When working on the song with Aaron I recommended that when he started to sing the higher notes he deliberately over pronounce the words. This gets easier with time but it helps to train the brain to engage more of the facial mask for reaching these trickier notes.
Many of you will already be familiar with this exercise I got Aaron to do it in the training. The intention is to get the sound to be felt higher up in the face. As well as actively monitoring if the throat muscles are moving down.
Often exaggerating like this can make your voice sound more nasal. It can also help tilt you head forward to engage more of the facial mask and less of the swallowing muscles.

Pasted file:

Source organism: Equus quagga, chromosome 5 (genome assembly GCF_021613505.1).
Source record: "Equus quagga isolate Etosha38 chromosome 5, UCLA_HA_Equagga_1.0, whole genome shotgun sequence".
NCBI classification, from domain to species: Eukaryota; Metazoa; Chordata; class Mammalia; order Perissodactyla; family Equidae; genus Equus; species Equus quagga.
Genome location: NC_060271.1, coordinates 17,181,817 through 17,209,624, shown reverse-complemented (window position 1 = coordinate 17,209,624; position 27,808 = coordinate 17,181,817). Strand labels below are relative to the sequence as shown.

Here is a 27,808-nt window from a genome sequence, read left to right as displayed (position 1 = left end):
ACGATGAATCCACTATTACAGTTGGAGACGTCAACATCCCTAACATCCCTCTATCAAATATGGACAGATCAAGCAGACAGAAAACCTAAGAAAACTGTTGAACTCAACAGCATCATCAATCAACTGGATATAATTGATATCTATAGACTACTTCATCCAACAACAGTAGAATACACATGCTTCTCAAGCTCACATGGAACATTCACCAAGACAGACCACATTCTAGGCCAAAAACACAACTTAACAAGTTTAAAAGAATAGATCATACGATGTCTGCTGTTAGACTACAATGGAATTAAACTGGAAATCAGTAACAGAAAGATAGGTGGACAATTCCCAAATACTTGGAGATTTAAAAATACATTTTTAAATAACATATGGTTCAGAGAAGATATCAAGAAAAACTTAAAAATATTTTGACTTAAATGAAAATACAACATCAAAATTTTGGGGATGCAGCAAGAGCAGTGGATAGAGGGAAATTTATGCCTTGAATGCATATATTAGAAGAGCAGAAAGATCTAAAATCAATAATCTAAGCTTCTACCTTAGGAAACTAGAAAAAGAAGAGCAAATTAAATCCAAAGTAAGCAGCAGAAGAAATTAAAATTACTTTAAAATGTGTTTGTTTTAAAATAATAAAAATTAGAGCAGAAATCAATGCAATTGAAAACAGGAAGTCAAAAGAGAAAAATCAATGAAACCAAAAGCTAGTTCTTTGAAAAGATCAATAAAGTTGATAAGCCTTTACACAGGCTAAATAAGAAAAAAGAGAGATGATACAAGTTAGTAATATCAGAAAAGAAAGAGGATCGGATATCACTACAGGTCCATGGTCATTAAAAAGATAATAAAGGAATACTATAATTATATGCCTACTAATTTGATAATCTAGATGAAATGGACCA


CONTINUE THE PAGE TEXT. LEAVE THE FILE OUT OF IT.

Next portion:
Aaron and many other people find this difficult as it is so different from how you are used to singing. However, this is what makes it such an effective exercise.
With daily training it really will create a noticeable difference in your voice.
Just listen to how Aaron sounded so much more vocally free after this exercise.
Aaron also wanted to be able to understand and use more falsetto in his signing voice. This is a method of signing, particularly for those with a lower normal range to reach higher notes. Usually I don’t recommend using too much falsetto.
Long term use of incorrect falsetto can really damage to vocal muscles. Instead I suggest using the exaggerated facial mask sounds to get the high notes but also retain some connection while singing. This will allow you to move down the notes much easier as well.